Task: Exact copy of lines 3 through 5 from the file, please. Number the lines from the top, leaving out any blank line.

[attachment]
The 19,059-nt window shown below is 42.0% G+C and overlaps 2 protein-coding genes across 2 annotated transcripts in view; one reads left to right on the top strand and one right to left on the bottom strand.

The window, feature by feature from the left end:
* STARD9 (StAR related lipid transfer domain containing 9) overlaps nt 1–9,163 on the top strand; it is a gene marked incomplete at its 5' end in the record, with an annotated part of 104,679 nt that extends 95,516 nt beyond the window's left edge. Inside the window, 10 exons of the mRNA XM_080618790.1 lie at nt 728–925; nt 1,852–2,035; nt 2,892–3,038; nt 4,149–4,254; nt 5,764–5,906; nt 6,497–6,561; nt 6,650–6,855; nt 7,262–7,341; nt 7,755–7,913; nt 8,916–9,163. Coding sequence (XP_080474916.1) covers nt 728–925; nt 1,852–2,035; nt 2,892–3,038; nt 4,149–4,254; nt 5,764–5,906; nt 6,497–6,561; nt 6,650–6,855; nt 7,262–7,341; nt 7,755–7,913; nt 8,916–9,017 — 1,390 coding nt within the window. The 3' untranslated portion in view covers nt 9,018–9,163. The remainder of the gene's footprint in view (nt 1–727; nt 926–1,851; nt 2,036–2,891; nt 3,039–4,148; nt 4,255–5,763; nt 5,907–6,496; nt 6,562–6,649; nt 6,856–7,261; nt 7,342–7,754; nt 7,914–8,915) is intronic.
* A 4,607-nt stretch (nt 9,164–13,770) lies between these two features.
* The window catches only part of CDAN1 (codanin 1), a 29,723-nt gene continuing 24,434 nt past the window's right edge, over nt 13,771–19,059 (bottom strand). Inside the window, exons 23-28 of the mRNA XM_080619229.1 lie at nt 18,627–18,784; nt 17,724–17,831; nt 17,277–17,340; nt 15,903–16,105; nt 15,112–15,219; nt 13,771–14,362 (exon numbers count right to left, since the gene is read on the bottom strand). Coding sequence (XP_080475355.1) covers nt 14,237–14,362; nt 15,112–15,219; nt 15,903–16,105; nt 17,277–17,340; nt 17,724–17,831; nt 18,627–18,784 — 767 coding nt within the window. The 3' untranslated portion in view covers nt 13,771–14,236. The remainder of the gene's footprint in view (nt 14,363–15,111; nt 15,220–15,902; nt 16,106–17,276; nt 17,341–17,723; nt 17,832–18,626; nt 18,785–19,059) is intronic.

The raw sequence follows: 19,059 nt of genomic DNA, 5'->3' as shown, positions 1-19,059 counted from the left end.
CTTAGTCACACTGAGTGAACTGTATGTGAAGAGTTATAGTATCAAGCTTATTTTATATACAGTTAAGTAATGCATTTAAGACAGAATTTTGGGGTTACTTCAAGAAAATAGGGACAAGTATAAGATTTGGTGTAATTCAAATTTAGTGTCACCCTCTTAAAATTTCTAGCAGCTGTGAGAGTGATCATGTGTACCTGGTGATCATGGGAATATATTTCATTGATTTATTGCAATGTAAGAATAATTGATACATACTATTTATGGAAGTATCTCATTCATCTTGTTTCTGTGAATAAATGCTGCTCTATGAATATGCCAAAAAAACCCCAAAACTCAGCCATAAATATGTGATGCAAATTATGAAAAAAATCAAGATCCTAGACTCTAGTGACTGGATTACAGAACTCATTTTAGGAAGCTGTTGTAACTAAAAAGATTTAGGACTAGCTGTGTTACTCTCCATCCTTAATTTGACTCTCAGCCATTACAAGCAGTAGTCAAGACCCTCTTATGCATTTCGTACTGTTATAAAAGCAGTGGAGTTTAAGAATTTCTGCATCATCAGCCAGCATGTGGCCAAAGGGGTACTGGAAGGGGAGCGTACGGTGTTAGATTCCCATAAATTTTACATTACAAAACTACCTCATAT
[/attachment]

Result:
* STARD9 (StAR related lipid transfer domain containing 9) overlaps nt 1–9,163 on the top strand; it is a gene marked incomplete at its 5' end in the record, with an annotated part of 104,679 nt that extends 95,516 nt beyond the window's left edge. Inside the window, 10 exons of the mRNA XM_080618790.1 lie at nt 728–925; nt 1,852–2,035; nt 2,892–3,038; nt 4,149–4,254; nt 5,764–5,906; nt 6,497–6,561; nt 6,650–6,855; nt 7,262–7,341; nt 7,755–7,913; nt 8,916–9,163. Coding sequence (XP_080474916.1) covers nt 728–925; nt 1,852–2,035; nt 2,892–3,038; nt 4,149–4,254; nt 5,764–5,906; nt 6,497–6,561; nt 6,650–6,855; nt 7,262–7,341; nt 7,755–7,913; nt 8,916–9,017 — 1,390 coding nt within the window. The 3' untranslated portion in view covers nt 9,018–9,163. The remainder of the gene's footprint in view (nt 1–727; nt 926–1,851; nt 2,036–2,891; nt 3,039–4,148; nt 4,255–5,763; nt 5,907–6,496; nt 6,562–6,649; nt 6,856–7,261; nt 7,342–7,754; nt 7,914–8,915) is intronic.
* A 4,607-nt stretch (nt 9,164–13,770) lies between these two features.
* The window catches only part of CDAN1 (codanin 1), a 29,723-nt gene continuing 24,434 nt past the window's right edge, over nt 13,771–19,059 (bottom strand). Inside the window, exons 23-28 of the mRNA XM_080619229.1 lie at nt 18,627–18,784; nt 17,724–17,831; nt 17,277–17,340; nt 15,903–16,105; nt 15,112–15,219; nt 13,771–14,362 (exon numbers count right to left, since the gene is read on the bottom strand). Coding sequence (XP_080475355.1) covers nt 14,237–14,362; nt 15,112–15,219; nt 15,903–16,105; nt 17,277–17,340; nt 17,724–17,831; nt 18,627–18,784 — 767 coding nt within the window. The 3' untranslated portion in view covers nt 13,771–14,236. The remainder of the gene's footprint in view (nt 14,363–15,111; nt 15,220–15,902; nt 16,106–17,276; nt 17,341–17,723; nt 17,832–18,626; nt 18,785–19,059) is intronic.